After ISIS leader Abu Bakar Al-Baghdadi in Syria proclaimed himself leader of an Islamic State in 2013, many Indonesian families, including those from the public sector, flocked to Syria to join IS. A civil servant in Indonesia’s Ministry of Finance who was educated in Australia, Triyono Utomo, was one of the people who brought his wife and children to join IS. Dwi Joko Wiwoho, director of the Integrated Services One Door Batam Enterprises agency, also brought his wife and children to Syria.

Although family has been known as a radicalisation ground, the suicide bombings involving a family in Surabaya were the first for terrorism networks in Indonesia.

When terrorist attacks were carried out mainly by members of Jemaah Islamiyah, suicide bombings were only done by men. The perpetrator would leave a will for their parents or their wives and children. In the case of the Surabaya bombings, there were no wills as the whole family carried out the attack.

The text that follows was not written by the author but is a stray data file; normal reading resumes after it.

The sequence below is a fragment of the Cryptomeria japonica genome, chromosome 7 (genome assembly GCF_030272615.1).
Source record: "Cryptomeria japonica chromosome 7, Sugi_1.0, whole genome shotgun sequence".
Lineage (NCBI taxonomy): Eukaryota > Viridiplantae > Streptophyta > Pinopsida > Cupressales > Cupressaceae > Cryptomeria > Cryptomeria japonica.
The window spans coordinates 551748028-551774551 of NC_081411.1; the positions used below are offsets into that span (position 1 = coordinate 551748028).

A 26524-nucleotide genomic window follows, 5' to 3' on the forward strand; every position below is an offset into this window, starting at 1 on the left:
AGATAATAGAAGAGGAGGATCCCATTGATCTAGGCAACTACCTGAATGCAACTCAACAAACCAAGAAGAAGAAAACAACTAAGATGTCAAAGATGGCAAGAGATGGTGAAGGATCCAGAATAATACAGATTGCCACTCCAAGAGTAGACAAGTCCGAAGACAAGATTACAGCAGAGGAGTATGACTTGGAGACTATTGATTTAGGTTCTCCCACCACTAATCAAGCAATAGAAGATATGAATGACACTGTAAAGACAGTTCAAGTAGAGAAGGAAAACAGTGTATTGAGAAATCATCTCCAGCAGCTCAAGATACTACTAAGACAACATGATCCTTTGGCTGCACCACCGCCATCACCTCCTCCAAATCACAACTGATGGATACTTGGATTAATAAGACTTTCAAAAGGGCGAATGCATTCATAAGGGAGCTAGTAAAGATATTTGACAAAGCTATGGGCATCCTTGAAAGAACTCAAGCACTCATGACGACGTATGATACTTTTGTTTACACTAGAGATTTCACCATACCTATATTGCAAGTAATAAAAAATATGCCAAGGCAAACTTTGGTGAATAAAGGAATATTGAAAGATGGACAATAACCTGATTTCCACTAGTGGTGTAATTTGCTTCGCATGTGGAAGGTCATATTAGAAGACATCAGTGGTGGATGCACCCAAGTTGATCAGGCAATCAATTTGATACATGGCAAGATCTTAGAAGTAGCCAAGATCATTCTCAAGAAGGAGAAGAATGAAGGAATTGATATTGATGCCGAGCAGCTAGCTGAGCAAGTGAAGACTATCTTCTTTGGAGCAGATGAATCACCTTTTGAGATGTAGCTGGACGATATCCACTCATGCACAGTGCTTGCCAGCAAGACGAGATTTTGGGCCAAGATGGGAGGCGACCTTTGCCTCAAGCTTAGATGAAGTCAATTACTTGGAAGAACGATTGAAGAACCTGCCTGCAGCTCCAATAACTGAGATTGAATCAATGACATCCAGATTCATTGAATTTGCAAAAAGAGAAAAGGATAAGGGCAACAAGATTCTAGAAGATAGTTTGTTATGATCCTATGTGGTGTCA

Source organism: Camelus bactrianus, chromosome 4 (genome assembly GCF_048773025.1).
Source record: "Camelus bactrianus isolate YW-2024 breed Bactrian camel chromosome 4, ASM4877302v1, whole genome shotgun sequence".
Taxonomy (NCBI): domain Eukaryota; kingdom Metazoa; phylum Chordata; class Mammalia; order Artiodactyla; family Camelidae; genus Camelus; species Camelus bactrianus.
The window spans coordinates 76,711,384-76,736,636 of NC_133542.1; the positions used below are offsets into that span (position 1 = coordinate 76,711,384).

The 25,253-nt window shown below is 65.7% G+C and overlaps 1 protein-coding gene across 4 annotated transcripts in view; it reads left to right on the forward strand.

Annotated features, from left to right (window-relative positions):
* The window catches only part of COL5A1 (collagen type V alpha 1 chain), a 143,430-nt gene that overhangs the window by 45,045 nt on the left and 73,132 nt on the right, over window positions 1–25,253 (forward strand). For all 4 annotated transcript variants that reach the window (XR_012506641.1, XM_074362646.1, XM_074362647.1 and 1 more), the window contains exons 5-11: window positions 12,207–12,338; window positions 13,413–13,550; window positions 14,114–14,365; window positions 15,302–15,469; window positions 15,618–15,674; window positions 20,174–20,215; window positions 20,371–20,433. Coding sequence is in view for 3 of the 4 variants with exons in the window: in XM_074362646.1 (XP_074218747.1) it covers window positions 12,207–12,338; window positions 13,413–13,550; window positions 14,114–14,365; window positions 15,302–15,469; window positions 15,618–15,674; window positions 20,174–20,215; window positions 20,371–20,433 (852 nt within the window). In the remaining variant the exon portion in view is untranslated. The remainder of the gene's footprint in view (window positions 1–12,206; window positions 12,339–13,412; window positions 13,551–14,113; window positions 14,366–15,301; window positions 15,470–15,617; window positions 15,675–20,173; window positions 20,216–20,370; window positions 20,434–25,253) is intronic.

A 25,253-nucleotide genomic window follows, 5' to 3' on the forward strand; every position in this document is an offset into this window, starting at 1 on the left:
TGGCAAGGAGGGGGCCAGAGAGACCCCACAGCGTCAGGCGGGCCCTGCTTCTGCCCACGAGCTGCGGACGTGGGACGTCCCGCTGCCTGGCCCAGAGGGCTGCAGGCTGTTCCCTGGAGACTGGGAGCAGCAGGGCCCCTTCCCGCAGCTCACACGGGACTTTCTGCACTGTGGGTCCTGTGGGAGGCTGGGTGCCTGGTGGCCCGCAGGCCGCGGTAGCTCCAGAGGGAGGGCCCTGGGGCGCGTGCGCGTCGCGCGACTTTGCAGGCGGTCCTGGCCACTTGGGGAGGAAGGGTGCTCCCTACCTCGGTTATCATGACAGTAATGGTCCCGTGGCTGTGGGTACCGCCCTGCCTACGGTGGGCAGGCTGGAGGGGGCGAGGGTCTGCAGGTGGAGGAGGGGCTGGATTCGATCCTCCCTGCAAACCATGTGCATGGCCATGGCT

Then how to solve it?

There are no shortcuts to solve the problem of terrorism. Countering violent extremism through education in the values of tolerance takes a long time.

In the short term, security forces must identify all IS supporters in Indonesia and question them to understand their network and obtain profiles of their members and supporters.

Indonesia can learn from France, which succeeded in pacifying a terror network that involved women and children to terrorise the French government in the 1950s. France identified and questioned supporters of the terror group and ultimately uncovered its organisational and terror patterns. Thus the terror that haunted France could be stopped at that time.

Indonesia should start identifying and questioning IS supporters and not wait for innocent people to fall victims to the attacks of a small group of violent extremists.

This article was originally published in Indonesian